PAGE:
SHELTON, Wash. — Considering that nearly every story we write these days starts with something like, "As crossovers continue to crush sedans in sales ...," it'd be obtuse to ignore the very real headwinds that face the 2019 Chevy Malibu. Crossovers march steadily on to sales records, and the still-sizable cadre of sedan buyers has eroded. But those remaining have a strong selection of interesting, well-designed, and efficient sedans to choose from – the fittest of the breed are hanging on. And also, the Malibu. While it debuted in 2015 as a 2016 model, the Malibu felt a bit old when it was brand new. A few years later, this refreshed Malibu — and the RS trim level, specifically, which is new to the nameplate — seems like it's fresh out of an alternate universe, where sedan sales were healthy enough to support a bunch of backmarkers. Remember, Ford is killing the Fusion, once a solid mid-packer. At the moment, it seems like the automakers have decided that being fourth or sixth fiddle to the big dogs isn't worth the effort. And yet, the Malibu. It is here, and it has a new face. The RS trim — which consists of a black grille, a blacked-out bowtie badge, unique 18-inch alloy wheels, and a dual-outlet exhaust — takes aim at the Accord Sport and Passat R-Line. It, like other Malibus, also ditches the old six-speed auto for a new CVT. The engine remains a 1.5-liter turbocharged inline-four, and also remains somehow well-matched to this car's size and weight. There's nothing different of note about the RS's interior. Compared to the old Malibu's face, the new Malibu has larger upper and lower openings, filled with a distorted-diamond mesh. Chevy calls it black chrome, but for all the world it looks like black-tinted plastic. The headlights are similar, but improvements in low-beam lighting force some elements to move down into the reshaped lower lamps, like the daytime running lights. There's less brightwork and more aggression to the front fascia overall, mirroring Chevy's current corporate design language. Around back, dual exhaust tips poke out from a revised lower fascia, replacing the tucked tips hidden behind the old Malibu's bumper skin. They're rounded, oblong quadrangles, loosely resembling the taillights, which themselves are unchanged. A spoiler juts above the trunklid. The five-spoke wheels split at their tips. Is this what counts as sporty in the midsize segment? Don't expect any contribution to the sportiness from the powertrain. The 1.5-liter engine and CVT are adequate — but neither rises beyond that descriptor. Frankly, the Malibu feels immense, but as we found out in 2016, it's not terribly heavy, so the 1.5 works just fine here. Its ride, handling, and power delivery are unremarkable — few demerits and certainly no plaudits. Steering duties are begrudgingly handled by a leather-wrapped steering wheel that looks a bit like a caricature of itself – cartoonish and distorted. The profound adequacy extends to the seats, which support well for about an …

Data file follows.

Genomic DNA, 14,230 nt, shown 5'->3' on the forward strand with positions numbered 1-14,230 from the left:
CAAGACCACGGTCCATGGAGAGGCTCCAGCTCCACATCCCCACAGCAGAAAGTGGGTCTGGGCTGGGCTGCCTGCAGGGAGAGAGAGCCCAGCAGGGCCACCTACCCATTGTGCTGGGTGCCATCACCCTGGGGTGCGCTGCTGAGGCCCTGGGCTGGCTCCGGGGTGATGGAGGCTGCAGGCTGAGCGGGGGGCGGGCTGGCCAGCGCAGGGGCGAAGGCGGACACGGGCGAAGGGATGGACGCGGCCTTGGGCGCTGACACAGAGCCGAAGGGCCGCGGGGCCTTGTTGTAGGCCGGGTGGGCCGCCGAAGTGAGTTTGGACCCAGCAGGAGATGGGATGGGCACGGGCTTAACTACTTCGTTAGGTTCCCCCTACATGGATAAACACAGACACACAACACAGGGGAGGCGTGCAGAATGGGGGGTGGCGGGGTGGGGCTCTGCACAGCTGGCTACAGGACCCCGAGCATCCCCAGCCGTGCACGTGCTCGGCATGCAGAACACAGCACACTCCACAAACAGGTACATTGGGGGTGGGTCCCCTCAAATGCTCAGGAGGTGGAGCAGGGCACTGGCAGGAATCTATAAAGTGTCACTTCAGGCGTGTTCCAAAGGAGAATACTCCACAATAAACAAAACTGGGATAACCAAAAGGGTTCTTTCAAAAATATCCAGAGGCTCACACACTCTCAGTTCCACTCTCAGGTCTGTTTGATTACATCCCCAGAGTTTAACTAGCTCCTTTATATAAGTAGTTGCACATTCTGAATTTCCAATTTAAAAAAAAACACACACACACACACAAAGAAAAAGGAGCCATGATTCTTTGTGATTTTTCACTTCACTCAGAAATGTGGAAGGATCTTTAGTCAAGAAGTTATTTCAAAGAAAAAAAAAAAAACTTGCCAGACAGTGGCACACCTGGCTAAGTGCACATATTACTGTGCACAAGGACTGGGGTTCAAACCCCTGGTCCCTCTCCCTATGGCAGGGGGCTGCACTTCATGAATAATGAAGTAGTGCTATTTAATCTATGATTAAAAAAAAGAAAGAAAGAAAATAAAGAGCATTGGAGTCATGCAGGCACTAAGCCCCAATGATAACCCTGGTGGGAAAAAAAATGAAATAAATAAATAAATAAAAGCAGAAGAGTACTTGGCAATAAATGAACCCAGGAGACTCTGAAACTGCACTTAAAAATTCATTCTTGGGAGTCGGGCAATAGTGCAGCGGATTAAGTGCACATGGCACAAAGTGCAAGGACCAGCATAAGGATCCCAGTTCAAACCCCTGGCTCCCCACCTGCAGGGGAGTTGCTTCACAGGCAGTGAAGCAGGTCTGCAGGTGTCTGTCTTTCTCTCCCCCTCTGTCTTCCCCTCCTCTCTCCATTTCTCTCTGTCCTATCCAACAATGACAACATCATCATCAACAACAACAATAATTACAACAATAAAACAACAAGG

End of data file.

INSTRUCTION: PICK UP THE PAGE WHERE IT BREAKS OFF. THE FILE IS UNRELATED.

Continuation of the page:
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|MPG||29 City / 36 Hwy|
|Transmission||2-spd CVT w/OD|
|Power||160 @ 5700 rpm|
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